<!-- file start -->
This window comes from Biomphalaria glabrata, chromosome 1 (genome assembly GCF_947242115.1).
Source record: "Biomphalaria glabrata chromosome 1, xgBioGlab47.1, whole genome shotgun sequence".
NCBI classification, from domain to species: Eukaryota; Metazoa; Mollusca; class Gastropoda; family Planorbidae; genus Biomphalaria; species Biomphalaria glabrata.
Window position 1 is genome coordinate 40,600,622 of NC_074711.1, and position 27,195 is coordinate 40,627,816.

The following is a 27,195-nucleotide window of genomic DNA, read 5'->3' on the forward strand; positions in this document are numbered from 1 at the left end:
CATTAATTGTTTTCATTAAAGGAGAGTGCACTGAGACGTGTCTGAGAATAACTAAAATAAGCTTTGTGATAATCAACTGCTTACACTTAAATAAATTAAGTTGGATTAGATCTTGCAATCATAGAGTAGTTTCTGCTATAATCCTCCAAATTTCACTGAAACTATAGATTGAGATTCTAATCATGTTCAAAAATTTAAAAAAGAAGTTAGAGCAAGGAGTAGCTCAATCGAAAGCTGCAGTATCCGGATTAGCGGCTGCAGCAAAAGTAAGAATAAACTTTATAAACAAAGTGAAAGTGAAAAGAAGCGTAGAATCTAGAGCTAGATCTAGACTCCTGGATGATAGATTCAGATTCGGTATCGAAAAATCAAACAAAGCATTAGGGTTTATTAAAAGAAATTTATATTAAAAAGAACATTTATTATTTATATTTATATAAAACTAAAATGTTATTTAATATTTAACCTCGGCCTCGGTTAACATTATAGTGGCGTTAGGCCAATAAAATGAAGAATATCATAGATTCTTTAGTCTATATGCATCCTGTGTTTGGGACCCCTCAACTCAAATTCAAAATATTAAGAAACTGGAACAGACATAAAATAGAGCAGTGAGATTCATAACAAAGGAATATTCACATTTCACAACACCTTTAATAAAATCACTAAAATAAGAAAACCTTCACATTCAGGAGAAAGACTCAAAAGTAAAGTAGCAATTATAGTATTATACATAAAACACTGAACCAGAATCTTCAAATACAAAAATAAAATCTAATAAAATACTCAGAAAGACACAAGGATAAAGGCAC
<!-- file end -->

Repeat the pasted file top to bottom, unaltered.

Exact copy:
This window comes from Biomphalaria glabrata, chromosome 1 (genome assembly GCF_947242115.1).
Source record: "Biomphalaria glabrata chromosome 1, xgBioGlab47.1, whole genome shotgun sequence".
NCBI classification, from domain to species: Eukaryota; Metazoa; Mollusca; class Gastropoda; family Planorbidae; genus Biomphalaria; species Biomphalaria glabrata.
Window position 1 is genome coordinate 40,600,622 of NC_074711.1, and position 27,195 is coordinate 40,627,816.

The following is a 27,195-nucleotide window of genomic DNA, read 5'->3' on the forward strand; positions in this document are numbered from 1 at the left end:
CATTAATTGTTTTCATTAAAGGAGAGTGCACTGAGACGTGTCTGAGAATAACTAAAATAAGCTTTGTGATAATCAACTGCTTACACTTAAATAAATTAAGTTGGATTAGATCTTGCAATCATAGAGTAGTTTCTGCTATAATCCTCCAAATTTCACTGAAACTATAGATTGAGATTCTAATCATGTTCAAAAATTTAAAAAAGAAGTTAGAGCAAGGAGTAGCTCAATCGAAAGCTGCAGTATCCGGATTAGCGGCTGCAGCAAAAGTAAGAATAAACTTTATAAACAAAGTGAAAGTGAAAAGAAGCGTAGAATCTAGAGCTAGATCTAGACTCCTGGATGATAGATTCAGATTCGGTATCGAAAAATCAAACAAAGCATTAGGGTTTATTAAAAGAAATTTATATTAAAAAGAACATTTATTATTTATATTTATATAAAACTAAAATGTTATTTAATATTTAACCTCGGCCTCGGTTAACATTATAGTGGCGTTAGGCCAATAAAATGAAGAATATCATAGATTCTTTAGTCTATATGCATCCTGTGTTTGGGACCCCTCAACTCAAATTCAAAATATTAAGAAACTGGAACAGACATAAAATAGAGCAGTGAGATTCATAACAAAGGAATATTCACATTTCACAACACCTTTAATAAAATCACTAAAATAAGAAAACCTTCACATTCAGGAGAAAGACTCAAAAGTAAAGTAGCAATTATAGTATTATACATAAAACACTGAACCAGAATCTTCAAATACAAAAATAAAATCTAATAAAATACTCAGAAAGACACAAGGATAAAGGCAC